SWOV Catalogus


Safe interaction between lateral and longitudinal adaptive cruise control in autonomous vehicles. Master thesis Delft University of Technology, Faculty of Mechanical, Maritime and Materials Engineering, Delft Center for Systems and Control.
20151429 ST [electronic version only]
Idriz, A.F.
Delft, Delft University of Technology, 2015, XII + 130 p., 29 ref.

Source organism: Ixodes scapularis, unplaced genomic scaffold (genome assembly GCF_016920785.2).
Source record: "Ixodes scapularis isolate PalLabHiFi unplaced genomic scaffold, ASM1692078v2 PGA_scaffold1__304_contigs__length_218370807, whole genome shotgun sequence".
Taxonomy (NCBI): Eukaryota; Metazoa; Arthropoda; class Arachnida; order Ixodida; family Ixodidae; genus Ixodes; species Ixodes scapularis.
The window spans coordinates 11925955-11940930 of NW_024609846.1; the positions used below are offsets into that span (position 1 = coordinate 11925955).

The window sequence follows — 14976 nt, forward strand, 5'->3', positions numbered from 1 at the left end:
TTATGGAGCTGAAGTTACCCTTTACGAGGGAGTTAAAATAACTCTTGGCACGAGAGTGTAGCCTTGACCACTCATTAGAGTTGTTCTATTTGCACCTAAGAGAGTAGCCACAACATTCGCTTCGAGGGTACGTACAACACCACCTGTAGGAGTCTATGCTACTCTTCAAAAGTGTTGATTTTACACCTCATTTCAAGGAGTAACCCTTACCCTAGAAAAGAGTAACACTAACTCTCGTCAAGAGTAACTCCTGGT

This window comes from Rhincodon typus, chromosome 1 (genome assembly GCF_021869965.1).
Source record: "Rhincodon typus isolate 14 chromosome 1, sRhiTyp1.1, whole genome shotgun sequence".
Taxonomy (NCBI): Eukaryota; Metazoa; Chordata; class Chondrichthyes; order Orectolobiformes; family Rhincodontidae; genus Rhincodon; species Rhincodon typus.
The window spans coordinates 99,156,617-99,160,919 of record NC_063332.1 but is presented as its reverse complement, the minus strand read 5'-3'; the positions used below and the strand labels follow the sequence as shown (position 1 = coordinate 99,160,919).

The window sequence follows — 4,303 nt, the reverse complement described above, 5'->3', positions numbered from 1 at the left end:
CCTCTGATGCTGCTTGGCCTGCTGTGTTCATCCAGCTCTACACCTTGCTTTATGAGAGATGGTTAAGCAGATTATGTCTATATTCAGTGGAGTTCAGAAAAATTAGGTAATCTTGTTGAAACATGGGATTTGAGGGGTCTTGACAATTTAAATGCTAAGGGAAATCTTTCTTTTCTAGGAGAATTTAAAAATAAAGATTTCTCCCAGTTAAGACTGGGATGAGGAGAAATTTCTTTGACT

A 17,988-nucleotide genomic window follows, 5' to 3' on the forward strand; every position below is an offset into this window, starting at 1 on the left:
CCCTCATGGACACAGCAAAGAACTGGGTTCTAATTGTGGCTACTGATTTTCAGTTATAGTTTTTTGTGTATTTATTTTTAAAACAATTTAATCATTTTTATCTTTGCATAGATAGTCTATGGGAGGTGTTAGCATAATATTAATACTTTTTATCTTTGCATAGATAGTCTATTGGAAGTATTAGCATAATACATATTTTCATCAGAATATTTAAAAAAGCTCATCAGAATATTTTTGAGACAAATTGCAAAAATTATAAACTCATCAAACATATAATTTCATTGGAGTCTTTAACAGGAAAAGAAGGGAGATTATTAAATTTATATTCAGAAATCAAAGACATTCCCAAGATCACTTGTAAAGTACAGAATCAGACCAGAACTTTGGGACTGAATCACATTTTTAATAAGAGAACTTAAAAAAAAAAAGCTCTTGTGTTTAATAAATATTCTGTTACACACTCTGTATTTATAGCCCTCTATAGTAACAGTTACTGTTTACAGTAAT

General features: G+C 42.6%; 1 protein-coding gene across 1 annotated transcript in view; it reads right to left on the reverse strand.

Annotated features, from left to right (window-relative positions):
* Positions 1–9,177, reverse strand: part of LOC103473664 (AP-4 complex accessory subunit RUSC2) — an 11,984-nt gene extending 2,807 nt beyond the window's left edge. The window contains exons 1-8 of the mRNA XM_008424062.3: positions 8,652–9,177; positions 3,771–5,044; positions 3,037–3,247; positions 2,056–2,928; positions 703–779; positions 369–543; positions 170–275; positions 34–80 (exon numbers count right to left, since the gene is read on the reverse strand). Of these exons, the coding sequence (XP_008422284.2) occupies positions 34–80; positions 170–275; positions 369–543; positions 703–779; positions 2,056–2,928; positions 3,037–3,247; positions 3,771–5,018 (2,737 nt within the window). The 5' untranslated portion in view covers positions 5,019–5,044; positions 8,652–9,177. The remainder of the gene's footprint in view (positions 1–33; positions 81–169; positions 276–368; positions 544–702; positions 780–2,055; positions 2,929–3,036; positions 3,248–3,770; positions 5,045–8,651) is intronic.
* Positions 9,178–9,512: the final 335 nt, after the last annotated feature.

Samenvatting According to the statistics, driver error is the main reason for the road accidents: this has motivated an intensive research on intelligent vehicles equipped with automated driving technology, active safety and driver-assistance systems so as to enhance the safety of drivers, facilitate vehicle controllability and stability, and improve driving comfort. One of the driver assistant systems currently under development by most automotive manufacturers is the Adaptive Cruise Control (ACC) system. The ACC system, which is an extension of the classic Cruise Control (CC) system, controls both speed and distance to preceding vehicles: the aim of ACC is not only provide the drivers with comfort and safety during driving, but also increase the capacity of roads and reduce fuel consumption. One of the major drawbacks of ACC system solutions commercially available in the automotive industry is the limited performance in cornering situations, where the road presents current/future curvatures. In particular, the interaction between longitudinal and lateral controller systems has not been deeply studied. Moreover, in order to obtain both lateral stability and safe clearance to avoid rear end collisions in critical driving situations, coordinated control of the actuators is necessary without avoiding conflicts caused by the coupling of vehicle dynamics. Summarizing, an implementation of an integrated vehicle dynamics control is far from definiteness. A part of this thesis concerns the parametric vehicle model which is based on a set of vehicle parameters (mass, maximum torque etc.) with realistic nonlinearities in longitudinal and lateral dynamics of vehicle. The longitudinal and lateral control systems are designed to fulfill the objectives and requirements. Since driver acceptance of the proposed control systems is crucial, practical constraints are determined via experimental studies on human driving. Furthermore, in order to allow the driver to personalize the control system in a desired manner, parameterization of control system is provided. An appropriate control structure is adopted to create synergies and safe interaction between longitudinal and lateral controllers, taking into account the previous mentioned aspects, compromising between comfort and safety for various driving situations, in order to obtain both lateral stability and safe clearance of advanced autonomous driving vehicle. This MSc thesis mainly focuses on the design of an Integrated Vehicle Dynamics Control (IVDC) strategy for Adaptive Cruise Control with auto steering application intended to decrease driver’s workload. In severe driving situations, the proposed control strategy is designed based on indexes for driving situations to optimally coordinate the brake and steering actuators to avoid rear-end collision danger and unstable lateral motion of the vehicle. Afterwards, the implementation of the designed controllers has been carried out. Simulations are conducted in Matlab/Simulink by using a set of traffic scenarios which are likely to occur in reality. From simulation results, the performances of designed controllers are evaluated with respect to determined performance specifications. Simulation results have shown that the proposed integrated controller satisfies the performance in terms of autonomous driving, path tracking and collision avoidance for a complete envelope of working conditions. (Author/publisher)
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